Isbell students are tobacco busters with store awareness program

May 30, 2000
Santa Paula News
A group of Isbell Middle School students don’t want local merchants to make a mi-STAKE and sell tobacco to minors. . .so they took to the streets of Santa Paula to make sure all stores that offer tobacco products are meeting state requirements for signage noting the illegality of sales to minors. Youth for Healthy Families contacted 40 merchants over a three-day survey period and found that only a dozen were in compliance with the state law that requires them to post the sign warning “The sale of tobacco products to persons under 18 years of age is prohibited by law and subject to penalties. Valid identification may be required. To report an unlawful tobacco sale call 1-800-5ASK-4-ID.”Jose Patino, 14; Trinidad Nava, 13; Miguel Hernandez, 12; Jaime Vasquez, 12; Ivan Hernandez, 13 made their presentation to Police Chief Bob Gonzales and SPPD Agt. Jimmy Fogata at the Las Piedras Park Community Policing Building on May 17th. Lorraine Velasquez, 13; Jose Ramirez, 12; and Jorge Garcia, 12, were unable to attend the event but received credit from their teammates for their efforts.The local STAKE - Stop Tobacco Access to Kids Enforcement Act - effort is overseen by El Concilio of Ventura County; Christina Jaloma, coordinator of Operation Storefront, as the local program was named, said 36 students initially signed up for the effort and the eight that finished the program are “super dedicated” to making sure teens aren’t able to purchase tobacco products.Ivan Hernandez said if merchants are caught illegally selling tobacco products they can be fined up to $6,000 and kids that do can also face fines and community service.“The law requires that merchants ask for identification,” if a person looks less than 18 years old, just as displaying the STAKE card is legally mandated, he added.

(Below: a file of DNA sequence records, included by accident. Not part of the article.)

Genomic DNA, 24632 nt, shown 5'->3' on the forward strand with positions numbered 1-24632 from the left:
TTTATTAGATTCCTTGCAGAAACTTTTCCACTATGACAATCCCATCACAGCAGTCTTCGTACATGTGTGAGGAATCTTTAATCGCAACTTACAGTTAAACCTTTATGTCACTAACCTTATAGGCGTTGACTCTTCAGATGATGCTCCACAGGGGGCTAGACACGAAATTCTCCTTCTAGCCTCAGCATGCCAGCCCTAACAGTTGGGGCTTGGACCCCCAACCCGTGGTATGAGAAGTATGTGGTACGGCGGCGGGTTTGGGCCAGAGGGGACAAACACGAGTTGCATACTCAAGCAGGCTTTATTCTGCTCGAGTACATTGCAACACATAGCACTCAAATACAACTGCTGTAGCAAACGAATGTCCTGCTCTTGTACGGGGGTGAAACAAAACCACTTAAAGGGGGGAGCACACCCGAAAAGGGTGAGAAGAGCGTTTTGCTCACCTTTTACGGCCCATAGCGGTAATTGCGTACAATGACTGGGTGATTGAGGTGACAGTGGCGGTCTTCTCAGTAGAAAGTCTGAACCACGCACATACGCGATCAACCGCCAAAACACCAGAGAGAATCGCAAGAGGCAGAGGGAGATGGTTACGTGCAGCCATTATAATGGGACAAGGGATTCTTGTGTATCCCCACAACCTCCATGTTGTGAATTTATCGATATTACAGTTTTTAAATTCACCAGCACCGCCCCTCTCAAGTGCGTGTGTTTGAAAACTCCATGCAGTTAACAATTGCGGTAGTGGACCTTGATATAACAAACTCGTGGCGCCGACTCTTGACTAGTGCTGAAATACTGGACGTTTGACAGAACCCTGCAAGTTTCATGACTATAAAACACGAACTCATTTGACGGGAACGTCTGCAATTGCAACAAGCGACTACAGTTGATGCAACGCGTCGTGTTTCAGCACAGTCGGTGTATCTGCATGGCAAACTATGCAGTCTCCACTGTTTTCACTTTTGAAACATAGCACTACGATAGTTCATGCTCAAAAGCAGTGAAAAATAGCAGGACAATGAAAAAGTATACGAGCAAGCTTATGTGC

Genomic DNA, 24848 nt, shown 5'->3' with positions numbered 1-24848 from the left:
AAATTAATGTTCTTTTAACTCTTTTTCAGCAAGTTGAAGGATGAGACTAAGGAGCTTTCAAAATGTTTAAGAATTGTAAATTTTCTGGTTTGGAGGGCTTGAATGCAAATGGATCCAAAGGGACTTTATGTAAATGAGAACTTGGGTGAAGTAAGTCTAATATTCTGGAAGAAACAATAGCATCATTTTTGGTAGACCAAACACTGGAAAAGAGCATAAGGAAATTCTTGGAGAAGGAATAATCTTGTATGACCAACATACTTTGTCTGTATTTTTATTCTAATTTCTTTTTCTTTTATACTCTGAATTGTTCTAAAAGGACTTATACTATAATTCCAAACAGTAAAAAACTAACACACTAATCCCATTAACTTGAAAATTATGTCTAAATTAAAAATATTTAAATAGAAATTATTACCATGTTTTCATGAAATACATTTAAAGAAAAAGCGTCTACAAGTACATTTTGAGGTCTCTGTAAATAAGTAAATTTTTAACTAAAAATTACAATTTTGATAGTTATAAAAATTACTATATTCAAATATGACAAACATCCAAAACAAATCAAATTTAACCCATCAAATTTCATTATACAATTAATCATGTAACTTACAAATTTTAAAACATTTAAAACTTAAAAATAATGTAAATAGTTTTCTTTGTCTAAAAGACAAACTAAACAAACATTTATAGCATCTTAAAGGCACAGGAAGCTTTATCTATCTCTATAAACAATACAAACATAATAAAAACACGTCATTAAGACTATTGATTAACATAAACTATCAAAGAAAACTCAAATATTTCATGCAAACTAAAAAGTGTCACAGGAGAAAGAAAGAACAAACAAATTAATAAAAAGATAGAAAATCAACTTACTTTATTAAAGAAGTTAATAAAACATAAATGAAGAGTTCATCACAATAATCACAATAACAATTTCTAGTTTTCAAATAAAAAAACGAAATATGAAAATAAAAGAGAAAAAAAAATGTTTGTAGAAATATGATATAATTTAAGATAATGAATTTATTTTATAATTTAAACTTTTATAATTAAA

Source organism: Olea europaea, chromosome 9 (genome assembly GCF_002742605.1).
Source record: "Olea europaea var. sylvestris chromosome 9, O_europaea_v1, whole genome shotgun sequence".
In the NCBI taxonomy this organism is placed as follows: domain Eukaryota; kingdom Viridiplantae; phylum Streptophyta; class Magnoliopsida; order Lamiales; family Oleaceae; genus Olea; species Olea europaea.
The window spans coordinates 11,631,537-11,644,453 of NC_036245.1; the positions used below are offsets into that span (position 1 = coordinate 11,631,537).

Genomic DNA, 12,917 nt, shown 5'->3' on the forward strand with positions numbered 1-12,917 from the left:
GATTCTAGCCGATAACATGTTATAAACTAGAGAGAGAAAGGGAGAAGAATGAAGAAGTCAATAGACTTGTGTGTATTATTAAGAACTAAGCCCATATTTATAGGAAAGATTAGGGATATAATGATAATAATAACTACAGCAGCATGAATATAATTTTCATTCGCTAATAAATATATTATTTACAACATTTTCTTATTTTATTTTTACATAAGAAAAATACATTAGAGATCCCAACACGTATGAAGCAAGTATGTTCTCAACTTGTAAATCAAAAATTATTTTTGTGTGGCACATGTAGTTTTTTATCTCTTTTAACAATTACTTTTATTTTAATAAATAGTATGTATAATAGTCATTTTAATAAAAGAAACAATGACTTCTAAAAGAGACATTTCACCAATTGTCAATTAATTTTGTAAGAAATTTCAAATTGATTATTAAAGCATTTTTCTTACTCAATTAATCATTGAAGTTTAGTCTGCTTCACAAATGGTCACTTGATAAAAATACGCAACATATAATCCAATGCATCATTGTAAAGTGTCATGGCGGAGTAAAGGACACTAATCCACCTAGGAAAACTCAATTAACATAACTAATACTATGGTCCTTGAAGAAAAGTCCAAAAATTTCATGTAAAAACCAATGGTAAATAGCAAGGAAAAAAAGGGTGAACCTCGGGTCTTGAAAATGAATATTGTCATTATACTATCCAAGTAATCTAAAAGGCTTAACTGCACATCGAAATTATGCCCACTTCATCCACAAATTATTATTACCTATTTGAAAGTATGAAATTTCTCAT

Merchants were visited by the youths and given education, a presentation and special STAKE packets including everything they need to be in compliance with the law: although most merchants that had failed to display the STAKE card were quick to put it on their counters and thanked the young tobacco busters, several were resistant, and Chief Gonzales assured the students those merchants would be visited regarding their non-compliance.Each student that is taking part in the program said they have a personal reason to help stamp out smoking: relatives that smoke or are thinking of starting ranked high on their reasons for becoming so involved in the STAKE-out.Chief Gonzales said their efforts were impressive and thanked them for their help: “You can make a difference in someone’s life. . .and the SPPD may recruit you to do some work for us!”“They’re good kids. . .it’s not easy to walk in off the street and do what they did,” said Agt. Fogata, who after the presentation let the kids watch him put K-9 Sultan through his paces.

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